A participant observation study of power relations between nurses and doctors in a general hospital

Authors: Porter, S.

Journal: Journal of advanced nursing

Volume: 16

Issue: 6

Pages: 728-735

This data was imported from PubMed:

Authors: Porter, S.

Journal: J Adv Nurs

Volume: 16

Issue: 6

Pages: 728-735

ISSN: 0309-2402

DOI: 10.1111/j.1365-2648.1991.tb01731.x

The problem addressed in this paper is how nurse-doctor power relations are manifested in a hospital setting. A review of the literature identified four major ideal types of interaction between nurses and doctors in decision-making processes. These were unproblematic subordination, informal covert decision making, informal overt decision making and formal overt decision making on the part of nurses. Each of these types was tested against empirical data gained from participant observation of interactions between the nurses and doctors working in an intensive care unit and a general medical ward. It was concluded that while both the unproblematic subordination and the informal covert decision-making types of interaction appeared superficially to be used frequently, closer examination revealed that, with the exception of nurse-consultant interactions, nurses were less dependent on these subordinate modes of interaction than much of the literature suggested. Formal overt decision making, despite official encouragement, was also infrequently utilized. However, it was noticed that senior nurses especially used informal overt strategies to involve themselves in decision-making sequences. Use of such strategies had the effect of reducing though not eliminating the power differential between doctors and nurses.

This data was imported from Scopus:

Authors: Porter, S.

Journal: Journal of Advanced Nursing

Volume: 16

Issue: 6

Pages: 728-735

eISSN: 1365-2648

ISSN: 0309-2402

DOI: 10.1111/j.1365-2648.1991.tb01731.x

The problem addressed in this paper is how nurse‐doctor power relations are manifested in a hospital setting A review of the literature identified four major ideal types of interaction between nurses and doctors in decision‐making processes These were unproblematic subordination, informal covert decision making, informal overt decision making and formal overt decision making on the part of nurses Each of these types was tested against empirical data gained from participant observation of interactions between the nurses and doctors working in an intensive care unit and a general medical ward It was concluded that while both the unproblematic subordination and the informal covert decision‐making types of interaction appeared superficially to be used frequently, closer examination revealed that, with the exception of nurse‐consultant interactions, nurses were less dependent on these subordinate modes of interaction than much of the literature suggested Formal overt decision making, despite official encouragement, was also infrequently utilized However, it was noticed that senior nurses especially used informal overt strategies to involve themselves in decision‐making sequences Use of such strategies had the effect of reducing though not eliminating the power differential between doctors and nurses Copyright © 1991, Wiley Blackwell. All rights reserved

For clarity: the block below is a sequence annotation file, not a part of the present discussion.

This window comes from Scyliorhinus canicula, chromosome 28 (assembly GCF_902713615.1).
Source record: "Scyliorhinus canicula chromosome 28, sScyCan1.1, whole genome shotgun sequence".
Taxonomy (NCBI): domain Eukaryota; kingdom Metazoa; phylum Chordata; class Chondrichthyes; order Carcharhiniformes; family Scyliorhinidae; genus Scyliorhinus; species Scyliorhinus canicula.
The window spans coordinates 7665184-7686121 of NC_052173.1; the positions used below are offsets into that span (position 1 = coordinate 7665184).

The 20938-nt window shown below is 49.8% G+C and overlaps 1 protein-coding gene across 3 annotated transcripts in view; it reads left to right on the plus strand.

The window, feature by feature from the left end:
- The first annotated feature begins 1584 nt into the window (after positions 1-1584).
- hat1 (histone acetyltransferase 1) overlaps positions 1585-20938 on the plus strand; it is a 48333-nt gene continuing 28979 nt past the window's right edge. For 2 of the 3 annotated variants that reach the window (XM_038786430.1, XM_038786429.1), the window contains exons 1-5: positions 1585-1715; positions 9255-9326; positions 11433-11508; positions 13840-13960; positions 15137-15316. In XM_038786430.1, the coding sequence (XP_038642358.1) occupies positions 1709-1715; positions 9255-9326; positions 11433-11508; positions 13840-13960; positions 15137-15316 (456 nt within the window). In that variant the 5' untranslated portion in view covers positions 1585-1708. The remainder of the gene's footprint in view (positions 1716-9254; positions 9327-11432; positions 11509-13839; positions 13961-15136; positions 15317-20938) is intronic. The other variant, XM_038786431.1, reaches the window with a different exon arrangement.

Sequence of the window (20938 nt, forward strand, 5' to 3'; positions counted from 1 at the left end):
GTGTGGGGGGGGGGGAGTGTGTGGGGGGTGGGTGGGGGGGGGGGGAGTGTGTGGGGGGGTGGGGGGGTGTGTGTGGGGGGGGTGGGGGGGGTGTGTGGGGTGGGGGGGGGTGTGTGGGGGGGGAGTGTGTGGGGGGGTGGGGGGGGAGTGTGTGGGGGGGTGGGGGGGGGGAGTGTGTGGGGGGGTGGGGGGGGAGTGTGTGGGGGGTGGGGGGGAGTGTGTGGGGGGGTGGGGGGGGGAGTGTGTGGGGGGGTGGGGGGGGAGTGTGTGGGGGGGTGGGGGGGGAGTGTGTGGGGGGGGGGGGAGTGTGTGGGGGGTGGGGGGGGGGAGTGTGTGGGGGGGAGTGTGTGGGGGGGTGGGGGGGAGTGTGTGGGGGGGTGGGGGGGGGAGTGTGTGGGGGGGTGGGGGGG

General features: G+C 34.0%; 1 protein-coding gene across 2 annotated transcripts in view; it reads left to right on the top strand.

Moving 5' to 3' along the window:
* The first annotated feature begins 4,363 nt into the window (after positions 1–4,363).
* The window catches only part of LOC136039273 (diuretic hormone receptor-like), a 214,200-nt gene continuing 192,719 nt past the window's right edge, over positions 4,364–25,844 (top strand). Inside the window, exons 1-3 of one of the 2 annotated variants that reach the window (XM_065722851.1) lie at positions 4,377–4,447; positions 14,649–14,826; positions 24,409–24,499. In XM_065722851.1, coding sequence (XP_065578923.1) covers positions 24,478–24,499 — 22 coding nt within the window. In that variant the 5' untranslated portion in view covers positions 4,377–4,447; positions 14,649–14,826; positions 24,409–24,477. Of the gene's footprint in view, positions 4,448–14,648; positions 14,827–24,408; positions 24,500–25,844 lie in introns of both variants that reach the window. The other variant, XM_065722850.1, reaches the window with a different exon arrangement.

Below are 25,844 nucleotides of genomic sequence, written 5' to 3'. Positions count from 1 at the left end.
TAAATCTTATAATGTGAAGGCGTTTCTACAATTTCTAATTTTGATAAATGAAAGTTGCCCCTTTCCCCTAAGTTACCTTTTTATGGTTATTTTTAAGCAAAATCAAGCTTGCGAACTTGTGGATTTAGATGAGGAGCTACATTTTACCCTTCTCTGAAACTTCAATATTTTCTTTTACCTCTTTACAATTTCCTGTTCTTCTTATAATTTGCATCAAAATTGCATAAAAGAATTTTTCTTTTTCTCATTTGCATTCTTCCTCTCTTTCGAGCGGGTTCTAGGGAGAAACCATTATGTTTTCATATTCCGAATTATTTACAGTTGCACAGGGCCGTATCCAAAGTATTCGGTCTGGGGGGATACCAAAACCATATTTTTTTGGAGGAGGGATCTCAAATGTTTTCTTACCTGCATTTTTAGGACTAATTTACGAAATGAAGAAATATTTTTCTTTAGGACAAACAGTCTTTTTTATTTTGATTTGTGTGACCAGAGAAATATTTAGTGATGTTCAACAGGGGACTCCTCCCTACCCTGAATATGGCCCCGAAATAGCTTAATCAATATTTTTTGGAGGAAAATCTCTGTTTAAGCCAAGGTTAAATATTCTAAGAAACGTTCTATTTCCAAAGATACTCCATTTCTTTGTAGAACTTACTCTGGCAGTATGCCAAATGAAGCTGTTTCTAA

This data was imported from Europe PubMed Central:

Authors: Porter, S.

Journal: Journal of advanced nursing

Volume: 16

Issue: 6

Pages: 728-735

eISSN: 1365-2648

ISSN: 0309-2402

The problem addressed in this paper is how nurse-doctor power relations are manifested in a hospital setting. A review of the literature identified four major ideal types of interaction between nurses and doctors in decision-making processes. These were unproblematic subordination, informal covert decision making, informal overt decision making and formal overt decision making on the part of nurses. Each of these types was tested against empirical data gained from participant observation of interactions between the nurses and doctors working in an intensive care unit and a general medical ward. It was concluded that while both the unproblematic subordination and the informal covert decision-making types of interaction appeared superficially to be used frequently, closer examination revealed that, with the exception of nurse-consultant interactions, nurses were less dependent on these subordinate modes of interaction than much of the literature suggested. Formal overt decision making, despite official encouragement, was also infrequently utilized. However, it was noticed that senior nurses especially used informal overt strategies to involve themselves in decision-making sequences. Use of such strategies had the effect of reducing though not eliminating the power differential between doctors and nurses.

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